“We have a subsection of our student population that because of their needs, and they’re usually a very social and emotional presence, we could not appropriately provide them their services and supports so we’ve had to look out to other therapeutic day schools to send our kids to,” Dixon School District Superintendent Margo Empen told Shaw Media in an August interview. “We’ve been talking about how we get our therapeutic day students back on campus for probably three years.”

She said the students currently are being sent to locations that include the Quad-Cities, Rockford and Loves Park. In March, 54 Dixon students were traveling to other locations for their education, Empen said, adding that the students cannot be served here because the required programming is not available and there is not enough room in Dixon school facilities unless portable classrooms are used or extra classrooms are added.

Empen said last month that 22 students would easily be able to return to Dixon for classes when the therapeutic day school opens; 20 of them in the Alternative Learning Options Program that serves middle and high school students, who need a nontraditional day to complete their education, could return to get their eduction on the Nachusa property. The goal is to bring 70 students into the day school, its maximum capacity. Looking to the future, other schools could opt to send their students to Dixon’s day school, which would provide tuition revenue to the local district, Empen said.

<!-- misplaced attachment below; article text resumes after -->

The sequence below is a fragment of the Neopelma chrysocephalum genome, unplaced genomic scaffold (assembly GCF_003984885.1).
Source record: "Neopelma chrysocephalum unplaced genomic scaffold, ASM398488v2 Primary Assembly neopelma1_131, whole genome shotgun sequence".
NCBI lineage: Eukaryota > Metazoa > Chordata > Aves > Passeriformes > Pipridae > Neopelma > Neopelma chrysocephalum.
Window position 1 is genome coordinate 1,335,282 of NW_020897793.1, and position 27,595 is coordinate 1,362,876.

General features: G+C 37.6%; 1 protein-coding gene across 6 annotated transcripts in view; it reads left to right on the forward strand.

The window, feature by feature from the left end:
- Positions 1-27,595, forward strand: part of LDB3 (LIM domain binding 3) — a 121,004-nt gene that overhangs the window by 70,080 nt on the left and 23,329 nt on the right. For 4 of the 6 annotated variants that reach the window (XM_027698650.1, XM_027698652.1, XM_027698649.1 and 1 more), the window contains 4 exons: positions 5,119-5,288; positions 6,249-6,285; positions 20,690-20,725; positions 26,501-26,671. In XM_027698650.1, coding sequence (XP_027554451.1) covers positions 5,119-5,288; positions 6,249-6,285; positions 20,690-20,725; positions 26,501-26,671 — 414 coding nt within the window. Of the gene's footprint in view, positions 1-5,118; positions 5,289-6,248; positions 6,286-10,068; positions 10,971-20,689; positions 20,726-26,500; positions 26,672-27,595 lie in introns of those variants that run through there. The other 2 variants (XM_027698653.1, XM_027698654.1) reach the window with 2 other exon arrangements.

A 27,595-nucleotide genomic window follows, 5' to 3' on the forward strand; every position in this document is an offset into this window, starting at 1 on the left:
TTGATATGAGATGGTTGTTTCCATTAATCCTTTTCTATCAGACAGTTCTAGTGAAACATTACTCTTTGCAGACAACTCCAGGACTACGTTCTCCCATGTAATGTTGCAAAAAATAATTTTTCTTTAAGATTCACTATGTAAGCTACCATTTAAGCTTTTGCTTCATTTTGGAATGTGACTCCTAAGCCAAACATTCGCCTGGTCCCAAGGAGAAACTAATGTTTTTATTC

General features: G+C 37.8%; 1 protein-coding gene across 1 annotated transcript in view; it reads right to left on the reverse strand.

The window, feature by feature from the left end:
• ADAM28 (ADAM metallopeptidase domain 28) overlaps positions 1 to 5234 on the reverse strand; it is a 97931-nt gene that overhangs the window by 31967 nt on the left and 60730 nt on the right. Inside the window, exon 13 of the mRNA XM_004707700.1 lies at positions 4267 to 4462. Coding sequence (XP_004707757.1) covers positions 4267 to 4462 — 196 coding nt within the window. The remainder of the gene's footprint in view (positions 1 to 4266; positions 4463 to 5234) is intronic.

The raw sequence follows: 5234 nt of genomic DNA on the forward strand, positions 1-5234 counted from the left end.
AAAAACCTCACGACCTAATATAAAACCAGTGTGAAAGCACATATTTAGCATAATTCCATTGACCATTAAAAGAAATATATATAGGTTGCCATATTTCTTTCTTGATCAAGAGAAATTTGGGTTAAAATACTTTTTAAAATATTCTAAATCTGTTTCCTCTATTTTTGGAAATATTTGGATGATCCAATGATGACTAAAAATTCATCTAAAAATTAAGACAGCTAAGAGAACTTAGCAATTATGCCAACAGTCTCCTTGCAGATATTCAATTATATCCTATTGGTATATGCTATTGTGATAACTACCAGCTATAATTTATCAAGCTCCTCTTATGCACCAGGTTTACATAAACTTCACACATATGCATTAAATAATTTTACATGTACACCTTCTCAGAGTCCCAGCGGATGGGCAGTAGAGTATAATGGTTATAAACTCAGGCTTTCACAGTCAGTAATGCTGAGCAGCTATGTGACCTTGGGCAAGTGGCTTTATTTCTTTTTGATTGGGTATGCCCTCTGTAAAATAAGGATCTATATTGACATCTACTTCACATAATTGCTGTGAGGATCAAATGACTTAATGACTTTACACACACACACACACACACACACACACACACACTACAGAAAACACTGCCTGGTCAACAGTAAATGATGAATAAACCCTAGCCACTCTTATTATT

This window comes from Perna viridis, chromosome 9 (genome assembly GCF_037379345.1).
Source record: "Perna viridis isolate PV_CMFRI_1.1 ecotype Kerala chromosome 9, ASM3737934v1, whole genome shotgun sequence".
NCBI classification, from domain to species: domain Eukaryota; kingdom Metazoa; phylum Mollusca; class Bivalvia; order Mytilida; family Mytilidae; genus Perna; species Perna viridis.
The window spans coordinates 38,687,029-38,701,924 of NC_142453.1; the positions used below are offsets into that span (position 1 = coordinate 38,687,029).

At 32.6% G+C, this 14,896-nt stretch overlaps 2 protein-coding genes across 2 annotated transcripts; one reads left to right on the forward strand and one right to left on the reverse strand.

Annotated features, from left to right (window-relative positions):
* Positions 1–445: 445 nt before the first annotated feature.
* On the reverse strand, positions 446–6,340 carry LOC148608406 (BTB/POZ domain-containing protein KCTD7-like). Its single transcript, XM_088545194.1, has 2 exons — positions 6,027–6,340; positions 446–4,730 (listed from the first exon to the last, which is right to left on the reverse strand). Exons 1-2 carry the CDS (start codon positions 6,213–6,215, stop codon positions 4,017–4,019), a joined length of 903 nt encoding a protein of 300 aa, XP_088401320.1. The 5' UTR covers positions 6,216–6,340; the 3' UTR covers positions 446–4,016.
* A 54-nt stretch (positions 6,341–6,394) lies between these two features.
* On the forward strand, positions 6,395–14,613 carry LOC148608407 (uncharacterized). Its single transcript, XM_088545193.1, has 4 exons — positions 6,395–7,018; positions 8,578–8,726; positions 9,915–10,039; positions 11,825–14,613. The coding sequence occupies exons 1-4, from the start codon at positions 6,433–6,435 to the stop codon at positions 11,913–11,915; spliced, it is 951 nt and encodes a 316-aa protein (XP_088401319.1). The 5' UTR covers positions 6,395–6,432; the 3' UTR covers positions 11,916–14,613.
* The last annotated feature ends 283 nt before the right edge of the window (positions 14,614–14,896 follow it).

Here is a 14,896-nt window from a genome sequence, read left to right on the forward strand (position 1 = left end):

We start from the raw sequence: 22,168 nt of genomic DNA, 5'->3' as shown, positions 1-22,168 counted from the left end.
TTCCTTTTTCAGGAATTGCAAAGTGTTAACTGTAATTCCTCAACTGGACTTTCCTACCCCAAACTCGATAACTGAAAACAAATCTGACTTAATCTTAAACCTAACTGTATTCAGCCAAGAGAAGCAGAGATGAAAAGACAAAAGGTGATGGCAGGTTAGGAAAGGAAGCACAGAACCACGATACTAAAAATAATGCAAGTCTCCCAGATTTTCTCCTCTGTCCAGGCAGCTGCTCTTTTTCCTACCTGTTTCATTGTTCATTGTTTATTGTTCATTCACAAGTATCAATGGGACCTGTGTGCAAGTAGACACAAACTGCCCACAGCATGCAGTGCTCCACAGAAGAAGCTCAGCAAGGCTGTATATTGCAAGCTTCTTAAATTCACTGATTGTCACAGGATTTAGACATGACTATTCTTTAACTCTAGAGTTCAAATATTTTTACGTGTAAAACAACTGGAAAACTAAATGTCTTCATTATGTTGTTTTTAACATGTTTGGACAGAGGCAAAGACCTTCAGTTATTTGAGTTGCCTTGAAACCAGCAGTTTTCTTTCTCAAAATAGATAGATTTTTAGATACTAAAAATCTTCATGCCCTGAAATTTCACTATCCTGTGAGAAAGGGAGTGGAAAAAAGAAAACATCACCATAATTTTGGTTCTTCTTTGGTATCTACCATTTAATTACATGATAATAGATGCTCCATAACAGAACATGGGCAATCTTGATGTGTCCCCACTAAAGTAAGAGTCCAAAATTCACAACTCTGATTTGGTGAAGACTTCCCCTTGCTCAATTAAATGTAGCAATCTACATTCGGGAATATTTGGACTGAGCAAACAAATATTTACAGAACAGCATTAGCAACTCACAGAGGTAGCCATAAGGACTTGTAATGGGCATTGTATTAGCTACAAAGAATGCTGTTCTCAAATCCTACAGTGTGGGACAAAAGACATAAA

The district will use the Capital Projects Fund, with revenue coming from the 1% countywide facility sales tax, to cover the costs of the day school. LSSI will continue offering services in a couple buildings on the campus and will pay rent to the school district. The district paid $300,000 for the property and anticipates spending about $2 million over the next five years to make needed repairs, Empen said in August.

Along with preparing the physical structures for students, the district also is pondering a new name for the property. A submitted list of potential names – gathered through a survey given to Dixon School District staff members and included in Wednesday night’s agenda - had a wide range of possibilities. That list included Dixon Therapeutic Day School, Dixon Building Block Academy, a presidential name – such as Grant, Franklin Roosevelt, Teddy Roosevelt or Gerald Ford – and Dempsey Education Center in honor of the late Thomas Dempsey, a former special education teacher and principal of the former Nachusa Campus. Of the many other names submitted, some included Nachusa since that name has a recognizable connection to the property.

Empen said the name will have to be selected by spring 2024 so it can be placed on the Illinois State Board of Education’s roster as the therapeutic day school heads toward opening in August 2024.

LSSI employees hosted a decommissioning ceremony at the campus Sept. 12 to close the chapter on its proprietorship of the Nachusa Campus and to look ahead to Dixon Public Schools’ ownership. Empen, Schultz and Dixon school board member Melissa Gates attended the ceremony.

“It was a beautiful day,” Gates said of hearing stories from LSSI staff members and people who have been part of Nachusa in one way or another over the years. “They were really touched and very thankful that we’re going to continue servicing children out there, that the goals for the property and the facilities are going to continue there.”

Charlene Bielema

Charlene Bielema

Charlene Bielema is the editor of Sauk Valley Media.